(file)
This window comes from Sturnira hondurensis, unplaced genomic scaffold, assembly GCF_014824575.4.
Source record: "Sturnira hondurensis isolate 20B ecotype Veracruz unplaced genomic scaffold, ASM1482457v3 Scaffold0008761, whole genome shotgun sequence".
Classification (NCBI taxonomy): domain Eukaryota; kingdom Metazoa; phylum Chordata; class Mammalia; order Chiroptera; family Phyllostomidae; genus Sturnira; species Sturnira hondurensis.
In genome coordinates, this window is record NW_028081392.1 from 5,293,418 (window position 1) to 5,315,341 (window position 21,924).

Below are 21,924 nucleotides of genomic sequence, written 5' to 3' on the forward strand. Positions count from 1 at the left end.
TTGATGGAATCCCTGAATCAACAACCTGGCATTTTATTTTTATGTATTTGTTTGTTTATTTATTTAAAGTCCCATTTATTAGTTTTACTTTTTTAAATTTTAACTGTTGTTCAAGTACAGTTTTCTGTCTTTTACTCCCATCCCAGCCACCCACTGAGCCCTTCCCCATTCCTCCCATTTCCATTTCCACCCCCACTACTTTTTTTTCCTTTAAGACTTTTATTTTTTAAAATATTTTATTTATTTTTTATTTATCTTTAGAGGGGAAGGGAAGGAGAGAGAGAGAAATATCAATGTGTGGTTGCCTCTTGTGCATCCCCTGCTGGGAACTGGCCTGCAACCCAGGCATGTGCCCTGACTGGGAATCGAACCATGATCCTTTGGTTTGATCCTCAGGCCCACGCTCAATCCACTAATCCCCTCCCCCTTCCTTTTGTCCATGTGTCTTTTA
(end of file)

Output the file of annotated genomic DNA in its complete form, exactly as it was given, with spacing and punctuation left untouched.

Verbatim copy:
This window comes from Sturnira hondurensis, unplaced genomic scaffold, assembly GCF_014824575.4.
Source record: "Sturnira hondurensis isolate 20B ecotype Veracruz unplaced genomic scaffold, ASM1482457v3 Scaffold0008761, whole genome shotgun sequence".
Classification (NCBI taxonomy): domain Eukaryota; kingdom Metazoa; phylum Chordata; class Mammalia; order Chiroptera; family Phyllostomidae; genus Sturnira; species Sturnira hondurensis.
In genome coordinates, this window is record NW_028081392.1 from 5,293,418 (window position 1) to 5,315,341 (window position 21,924).

Below are 21,924 nucleotides of genomic sequence, written 5' to 3' on the forward strand. Positions count from 1 at the left end.
TTGATGGAATCCCTGAATCAACAACCTGGCATTTTATTTTTATGTATTTGTTTGTTTATTTATTTAAAGTCCCATTTATTAGTTTTACTTTTTTAAATTTTAACTGTTGTTCAAGTACAGTTTTCTGTCTTTTACTCCCATCCCAGCCACCCACTGAGCCCTTCCCCATTCCTCCCATTTCCATTTCCACCCCCACTACTTTTTTTTCCTTTAAGACTTTTATTTTTTAAAATATTTTATTTATTTTTTATTTATCTTTAGAGGGGAAGGGAAGGAGAGAGAGAGAAATATCAATGTGTGGTTGCCTCTTGTGCATCCCCTGCTGGGAACTGGCCTGCAACCCAGGCATGTGCCCTGACTGGGAATCGAACCATGATCCTTTGGTTTGATCCTCAGGCCCACGCTCAATCCACTAATCCCCTCCCCCTTCCTTTTGTCCATGTGTCTTTTA